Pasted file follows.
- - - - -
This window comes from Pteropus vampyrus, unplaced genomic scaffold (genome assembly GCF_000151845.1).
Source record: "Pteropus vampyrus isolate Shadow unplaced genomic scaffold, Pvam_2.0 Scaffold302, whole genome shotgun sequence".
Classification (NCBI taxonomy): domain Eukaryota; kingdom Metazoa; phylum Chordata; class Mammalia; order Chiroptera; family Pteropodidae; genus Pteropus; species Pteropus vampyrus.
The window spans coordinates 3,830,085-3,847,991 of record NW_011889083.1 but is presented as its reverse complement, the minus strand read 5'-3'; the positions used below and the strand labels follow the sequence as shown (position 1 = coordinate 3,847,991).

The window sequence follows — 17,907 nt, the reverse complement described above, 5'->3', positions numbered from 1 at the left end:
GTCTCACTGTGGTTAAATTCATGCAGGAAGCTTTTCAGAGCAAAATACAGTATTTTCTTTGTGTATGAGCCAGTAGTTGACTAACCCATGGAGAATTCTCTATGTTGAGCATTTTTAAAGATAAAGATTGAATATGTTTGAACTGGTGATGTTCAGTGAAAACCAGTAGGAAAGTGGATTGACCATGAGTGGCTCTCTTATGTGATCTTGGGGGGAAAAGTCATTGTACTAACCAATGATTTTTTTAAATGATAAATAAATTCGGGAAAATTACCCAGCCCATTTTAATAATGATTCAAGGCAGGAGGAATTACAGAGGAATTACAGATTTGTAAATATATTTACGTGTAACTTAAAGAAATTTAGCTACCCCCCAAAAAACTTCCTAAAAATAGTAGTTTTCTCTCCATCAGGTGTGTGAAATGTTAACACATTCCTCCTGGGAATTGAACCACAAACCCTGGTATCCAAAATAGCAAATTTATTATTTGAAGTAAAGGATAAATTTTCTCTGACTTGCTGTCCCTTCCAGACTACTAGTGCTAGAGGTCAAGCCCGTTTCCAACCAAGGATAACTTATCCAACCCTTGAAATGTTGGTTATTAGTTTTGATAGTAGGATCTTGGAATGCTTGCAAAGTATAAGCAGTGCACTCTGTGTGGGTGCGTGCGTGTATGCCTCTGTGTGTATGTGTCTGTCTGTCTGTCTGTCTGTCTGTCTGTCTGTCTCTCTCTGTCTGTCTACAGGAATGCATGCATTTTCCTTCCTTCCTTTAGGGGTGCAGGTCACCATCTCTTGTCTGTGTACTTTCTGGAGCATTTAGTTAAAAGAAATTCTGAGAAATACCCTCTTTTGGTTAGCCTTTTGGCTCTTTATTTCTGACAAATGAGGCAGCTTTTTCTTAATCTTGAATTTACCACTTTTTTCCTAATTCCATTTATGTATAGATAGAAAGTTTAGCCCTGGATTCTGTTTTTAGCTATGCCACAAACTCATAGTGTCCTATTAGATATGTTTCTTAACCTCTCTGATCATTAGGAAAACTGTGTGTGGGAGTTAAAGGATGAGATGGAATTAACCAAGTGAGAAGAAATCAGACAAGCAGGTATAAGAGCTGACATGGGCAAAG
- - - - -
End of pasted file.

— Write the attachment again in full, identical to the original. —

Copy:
This window comes from Pteropus vampyrus, unplaced genomic scaffold (genome assembly GCF_000151845.1).
Source record: "Pteropus vampyrus isolate Shadow unplaced genomic scaffold, Pvam_2.0 Scaffold302, whole genome shotgun sequence".
Classification (NCBI taxonomy): domain Eukaryota; kingdom Metazoa; phylum Chordata; class Mammalia; order Chiroptera; family Pteropodidae; genus Pteropus; species Pteropus vampyrus.
The window spans coordinates 3,830,085-3,847,991 of record NW_011889083.1 but is presented as its reverse complement, the minus strand read 5'-3'; the positions used below and the strand labels follow the sequence as shown (position 1 = coordinate 3,847,991).

The window sequence follows — 17,907 nt, the reverse complement described above, 5'->3', positions numbered from 1 at the left end:
GTCTCACTGTGGTTAAATTCATGCAGGAAGCTTTTCAGAGCAAAATACAGTATTTTCTTTGTGTATGAGCCAGTAGTTGACTAACCCATGGAGAATTCTCTATGTTGAGCATTTTTAAAGATAAAGATTGAATATGTTTGAACTGGTGATGTTCAGTGAAAACCAGTAGGAAAGTGGATTGACCATGAGTGGCTCTCTTATGTGATCTTGGGGGGAAAAGTCATTGTACTAACCAATGATTTTTTTAAATGATAAATAAATTCGGGAAAATTACCCAGCCCATTTTAATAATGATTCAAGGCAGGAGGAATTACAGAGGAATTACAGATTTGTAAATATATTTACGTGTAACTTAAAGAAATTTAGCTACCCCCCAAAAAACTTCCTAAAAATAGTAGTTTTCTCTCCATCAGGTGTGTGAAATGTTAACACATTCCTCCTGGGAATTGAACCACAAACCCTGGTATCCAAAATAGCAAATTTATTATTTGAAGTAAAGGATAAATTTTCTCTGACTTGCTGTCCCTTCCAGACTACTAGTGCTAGAGGTCAAGCCCGTTTCCAACCAAGGATAACTTATCCAACCCTTGAAATGTTGGTTATTAGTTTTGATAGTAGGATCTTGGAATGCTTGCAAAGTATAAGCAGTGCACTCTGTGTGGGTGCGTGCGTGTATGCCTCTGTGTGTATGTGTCTGTCTGTCTGTCTGTCTGTCTGTCTGTCTGTCTCTCTCTGTCTGTCTACAGGAATGCATGCATTTTCCTTCCTTCCTTTAGGGGTGCAGGTCACCATCTCTTGTCTGTGTACTTTCTGGAGCATTTAGTTAAAAGAAATTCTGAGAAATACCCTCTTTTGGTTAGCCTTTTGGCTCTTTATTTCTGACAAATGAGGCAGCTTTTTCTTAATCTTGAATTTACCACTTTTTTCCTAATTCCATTTATGTATAGATAGAAAGTTTAGCCCTGGATTCTGTTTTTAGCTATGCCACAAACTCATAGTGTCCTATTAGATATGTTTCTTAACCTCTCTGATCATTAGGAAAACTGTGTGTGGGAGTTAAAGGATGAGATGGAATTAACCAAGTGAGAAGAAATCAGACAAGCAGGTATAAGAGCTGACATGGGCAAAG